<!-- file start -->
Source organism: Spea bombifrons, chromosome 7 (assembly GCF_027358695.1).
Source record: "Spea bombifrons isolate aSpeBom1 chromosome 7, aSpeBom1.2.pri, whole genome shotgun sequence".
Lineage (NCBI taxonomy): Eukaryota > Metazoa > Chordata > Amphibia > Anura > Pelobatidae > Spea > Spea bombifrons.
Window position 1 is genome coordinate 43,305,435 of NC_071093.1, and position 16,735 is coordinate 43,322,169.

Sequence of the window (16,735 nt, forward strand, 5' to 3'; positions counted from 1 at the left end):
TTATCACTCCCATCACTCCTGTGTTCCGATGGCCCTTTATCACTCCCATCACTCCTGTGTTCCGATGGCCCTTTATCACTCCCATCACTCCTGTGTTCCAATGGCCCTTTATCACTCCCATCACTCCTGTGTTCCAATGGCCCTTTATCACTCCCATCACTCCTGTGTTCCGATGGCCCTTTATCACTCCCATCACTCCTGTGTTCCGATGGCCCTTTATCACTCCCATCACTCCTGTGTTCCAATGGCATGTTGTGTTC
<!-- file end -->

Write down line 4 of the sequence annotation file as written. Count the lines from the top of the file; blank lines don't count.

Window position 1 is genome coordinate 43,305,435 of NC_071093.1, and position 16,735 is coordinate 43,322,169.